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J Korean Neurosurg Soc. 2014 Apr;55(4):195-9. doi: 10.3340/jkns.2014.55.4.195. Epub 2014 Apr 30.

Surgical decision making for the elderly patients in severe head injuries.

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  • 1Department of Neurosurgery, Soonchunhyang University Cheonan Hospital, Cheonan, Korea.

Abstract

OBJECTIVE:

Age is a strong predictor of mortality in traumatic brain injuries. A surgical decision making is difficult especially for the elderly patients with severe head injuries. We studied so-called 'withholding a life-saving surgery' over a two year period at a university hospital.

METHODS:

We collected data from 227 elderly patients. In 35 patients with Glasgow Coma Score 3-8, 28 patients had lesions that required operation. A life-saving surgery was withheld in 15 patients either by doctors and/or the families (Group A). Surgery was performed in 13 patients (Group B). We retrospectively examined the medical records and radiological findings of these 28 patients. We calculated the predicted probability of 6 month mortality (IPM) and 6 month unfavorable outcome (IPU) to compare the result of decision by the International Mission for Prognosis and Analysis of Clinical Trials in TBI (IMPACT) calculator.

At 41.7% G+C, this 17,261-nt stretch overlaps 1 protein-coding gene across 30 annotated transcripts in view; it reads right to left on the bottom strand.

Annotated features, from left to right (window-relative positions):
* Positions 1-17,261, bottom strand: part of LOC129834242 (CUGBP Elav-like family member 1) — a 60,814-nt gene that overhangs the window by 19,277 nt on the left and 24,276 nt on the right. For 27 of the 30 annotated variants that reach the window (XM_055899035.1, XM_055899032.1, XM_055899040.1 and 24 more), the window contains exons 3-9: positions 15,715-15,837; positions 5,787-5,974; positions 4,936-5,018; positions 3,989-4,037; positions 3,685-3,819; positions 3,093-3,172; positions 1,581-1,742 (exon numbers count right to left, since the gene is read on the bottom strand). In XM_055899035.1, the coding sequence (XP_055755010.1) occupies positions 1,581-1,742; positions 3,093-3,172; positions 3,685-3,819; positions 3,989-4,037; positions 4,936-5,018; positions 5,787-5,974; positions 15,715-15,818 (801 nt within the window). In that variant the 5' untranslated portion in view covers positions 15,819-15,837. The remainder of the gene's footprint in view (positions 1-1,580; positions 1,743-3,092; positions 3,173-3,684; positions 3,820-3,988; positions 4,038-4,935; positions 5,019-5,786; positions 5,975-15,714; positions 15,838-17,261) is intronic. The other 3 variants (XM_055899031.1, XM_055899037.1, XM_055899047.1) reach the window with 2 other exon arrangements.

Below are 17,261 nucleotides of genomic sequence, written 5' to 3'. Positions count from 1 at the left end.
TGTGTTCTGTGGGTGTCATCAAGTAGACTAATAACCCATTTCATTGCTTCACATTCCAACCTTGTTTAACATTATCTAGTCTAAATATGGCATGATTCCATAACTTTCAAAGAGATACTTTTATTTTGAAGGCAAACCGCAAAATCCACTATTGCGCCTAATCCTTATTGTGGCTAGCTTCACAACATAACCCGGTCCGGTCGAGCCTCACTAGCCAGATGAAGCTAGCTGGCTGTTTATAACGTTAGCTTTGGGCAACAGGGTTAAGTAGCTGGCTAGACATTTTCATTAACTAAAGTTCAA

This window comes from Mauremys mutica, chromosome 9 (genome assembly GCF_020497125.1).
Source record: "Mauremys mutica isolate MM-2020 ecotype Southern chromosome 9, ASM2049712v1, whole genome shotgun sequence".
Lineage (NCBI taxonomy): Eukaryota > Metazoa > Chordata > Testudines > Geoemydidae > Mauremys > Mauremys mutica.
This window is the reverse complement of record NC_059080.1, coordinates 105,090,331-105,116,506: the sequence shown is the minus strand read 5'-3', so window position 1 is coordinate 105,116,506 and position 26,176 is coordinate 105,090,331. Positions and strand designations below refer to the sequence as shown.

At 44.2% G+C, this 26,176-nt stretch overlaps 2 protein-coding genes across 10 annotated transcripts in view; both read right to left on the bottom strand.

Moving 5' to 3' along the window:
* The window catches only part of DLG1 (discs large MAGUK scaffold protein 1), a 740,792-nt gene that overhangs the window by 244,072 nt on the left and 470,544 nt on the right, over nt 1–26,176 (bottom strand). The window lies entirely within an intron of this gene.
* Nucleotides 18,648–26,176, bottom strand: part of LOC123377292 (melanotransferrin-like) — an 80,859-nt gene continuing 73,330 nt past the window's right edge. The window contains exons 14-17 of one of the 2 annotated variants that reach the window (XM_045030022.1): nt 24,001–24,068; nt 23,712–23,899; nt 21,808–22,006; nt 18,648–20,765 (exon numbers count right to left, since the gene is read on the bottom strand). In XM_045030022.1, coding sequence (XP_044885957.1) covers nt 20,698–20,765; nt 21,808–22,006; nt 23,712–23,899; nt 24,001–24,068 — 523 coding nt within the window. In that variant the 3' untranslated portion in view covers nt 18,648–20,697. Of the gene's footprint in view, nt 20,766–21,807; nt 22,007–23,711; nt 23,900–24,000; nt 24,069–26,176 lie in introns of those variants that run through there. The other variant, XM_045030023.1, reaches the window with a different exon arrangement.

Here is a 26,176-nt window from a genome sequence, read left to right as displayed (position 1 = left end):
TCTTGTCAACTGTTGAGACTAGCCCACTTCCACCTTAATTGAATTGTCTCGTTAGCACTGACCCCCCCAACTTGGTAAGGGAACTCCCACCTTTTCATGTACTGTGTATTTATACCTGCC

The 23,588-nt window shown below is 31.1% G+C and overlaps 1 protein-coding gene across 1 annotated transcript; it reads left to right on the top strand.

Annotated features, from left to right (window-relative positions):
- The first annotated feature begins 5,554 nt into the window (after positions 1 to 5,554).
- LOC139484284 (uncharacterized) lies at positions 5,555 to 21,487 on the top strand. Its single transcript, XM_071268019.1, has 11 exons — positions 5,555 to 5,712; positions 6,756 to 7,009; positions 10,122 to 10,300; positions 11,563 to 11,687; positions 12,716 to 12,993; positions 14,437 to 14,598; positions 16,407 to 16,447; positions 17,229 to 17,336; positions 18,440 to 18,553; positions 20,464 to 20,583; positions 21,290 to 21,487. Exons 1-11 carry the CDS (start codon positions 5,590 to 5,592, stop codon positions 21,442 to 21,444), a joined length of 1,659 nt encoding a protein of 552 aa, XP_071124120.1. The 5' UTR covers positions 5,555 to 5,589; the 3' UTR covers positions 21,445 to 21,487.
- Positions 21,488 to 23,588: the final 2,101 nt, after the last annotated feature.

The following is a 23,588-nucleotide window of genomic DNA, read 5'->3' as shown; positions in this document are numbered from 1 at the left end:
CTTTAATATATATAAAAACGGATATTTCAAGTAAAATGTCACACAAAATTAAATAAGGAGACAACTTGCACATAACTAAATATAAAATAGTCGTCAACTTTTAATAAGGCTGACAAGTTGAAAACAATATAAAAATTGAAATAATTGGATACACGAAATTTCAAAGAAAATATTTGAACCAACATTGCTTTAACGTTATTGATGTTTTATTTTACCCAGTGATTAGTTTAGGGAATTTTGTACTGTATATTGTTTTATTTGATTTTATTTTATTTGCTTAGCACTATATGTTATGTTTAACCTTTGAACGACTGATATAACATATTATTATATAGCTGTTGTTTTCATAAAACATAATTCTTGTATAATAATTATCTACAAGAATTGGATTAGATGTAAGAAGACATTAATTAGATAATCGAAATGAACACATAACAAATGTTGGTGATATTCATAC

RESULTS:

Types of the mass lesion did not affect on the surgical decision making. None of the motor score 1 underwent surgery, while all patients with reactive pupils underwent surgery. Causes of injury or episodes of hypoxia/hypotension might have affected on the decision making, however, their role was not distinct. All patients in the group A died. In the group B, the outcome was unfavorable in 11 of 13 patients. Patients with high IPM or IPU were more common in group A than group B. Wrong decisions brought futile cares.

CONCLUSION:

Ethical training and developing decision-making skills are necessary including shared decision making.

KEYWORDS:

Craniocerebral trauma; Decision making; Patient participation; Prognosis

PMID:
25024822
[PubMed]
PMCID:
PMC4094743
Free PMC Article
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